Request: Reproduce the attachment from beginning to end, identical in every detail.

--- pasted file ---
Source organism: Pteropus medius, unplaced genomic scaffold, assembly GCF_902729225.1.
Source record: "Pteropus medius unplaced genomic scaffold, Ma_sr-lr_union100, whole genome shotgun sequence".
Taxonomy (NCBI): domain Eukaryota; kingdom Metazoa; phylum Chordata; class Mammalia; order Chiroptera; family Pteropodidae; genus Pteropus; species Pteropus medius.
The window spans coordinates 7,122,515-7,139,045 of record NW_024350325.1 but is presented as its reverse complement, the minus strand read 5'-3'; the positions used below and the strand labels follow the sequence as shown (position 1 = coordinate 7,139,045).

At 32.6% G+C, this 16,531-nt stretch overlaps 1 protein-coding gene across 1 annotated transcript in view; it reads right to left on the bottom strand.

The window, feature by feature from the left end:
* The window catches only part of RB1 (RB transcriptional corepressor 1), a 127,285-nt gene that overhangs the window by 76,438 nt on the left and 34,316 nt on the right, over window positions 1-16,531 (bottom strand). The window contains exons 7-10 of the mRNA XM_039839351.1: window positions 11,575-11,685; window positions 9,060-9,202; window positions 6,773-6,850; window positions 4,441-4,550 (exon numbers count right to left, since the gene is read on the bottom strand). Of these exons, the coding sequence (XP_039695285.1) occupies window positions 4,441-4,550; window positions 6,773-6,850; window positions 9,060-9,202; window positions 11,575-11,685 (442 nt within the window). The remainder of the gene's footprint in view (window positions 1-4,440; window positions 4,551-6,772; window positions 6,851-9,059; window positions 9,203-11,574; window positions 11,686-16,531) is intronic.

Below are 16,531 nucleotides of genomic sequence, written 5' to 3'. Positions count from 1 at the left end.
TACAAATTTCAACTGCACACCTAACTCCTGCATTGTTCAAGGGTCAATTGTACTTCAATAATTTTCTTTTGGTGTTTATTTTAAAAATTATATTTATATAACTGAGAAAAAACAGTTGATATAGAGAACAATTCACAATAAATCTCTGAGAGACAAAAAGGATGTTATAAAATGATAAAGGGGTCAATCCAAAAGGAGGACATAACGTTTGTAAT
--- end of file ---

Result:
Source organism: Pteropus medius, unplaced genomic scaffold, assembly GCF_902729225.1.
Source record: "Pteropus medius unplaced genomic scaffold, Ma_sr-lr_union100, whole genome shotgun sequence".
Taxonomy (NCBI): domain Eukaryota; kingdom Metazoa; phylum Chordata; class Mammalia; order Chiroptera; family Pteropodidae; genus Pteropus; species Pteropus medius.
The window spans coordinates 7,122,515-7,139,045 of record NW_024350325.1 but is presented as its reverse complement, the minus strand read 5'-3'; the positions used below and the strand labels follow the sequence as shown (position 1 = coordinate 7,139,045).

At 32.6% G+C, this 16,531-nt stretch overlaps 1 protein-coding gene across 1 annotated transcript in view; it reads right to left on the bottom strand.

The window, feature by feature from the left end:
* The window catches only part of RB1 (RB transcriptional corepressor 1), a 127,285-nt gene that overhangs the window by 76,438 nt on the left and 34,316 nt on the right, over window positions 1-16,531 (bottom strand). The window contains exons 7-10 of the mRNA XM_039839351.1: window positions 11,575-11,685; window positions 9,060-9,202; window positions 6,773-6,850; window positions 4,441-4,550 (exon numbers count right to left, since the gene is read on the bottom strand). Of these exons, the coding sequence (XP_039695285.1) occupies window positions 4,441-4,550; window positions 6,773-6,850; window positions 9,060-9,202; window positions 11,575-11,685 (442 nt within the window). The remainder of the gene's footprint in view (window positions 1-4,440; window positions 4,551-6,772; window positions 6,851-9,059; window positions 9,203-11,574; window positions 11,686-16,531) is intronic.

Below are 16,531 nucleotides of genomic sequence, written 5' to 3'. Positions count from 1 at the left end.
TACAAATTTCAACTGCACACCTAACTCCTGCATTGTTCAAGGGTCAATTGTACTTCAATAATTTTCTTTTGGTGTTTATTTTAAAAATTATATTTATATAACTGAGAAAAAACAGTTGATATAGAGAACAATTCACAATAAATCTCTGAGAGACAAAAAGGATGTTATAAAATGATAAAGGGGTCAATCCAAAAGGAGGACATAACGTTTGTAAT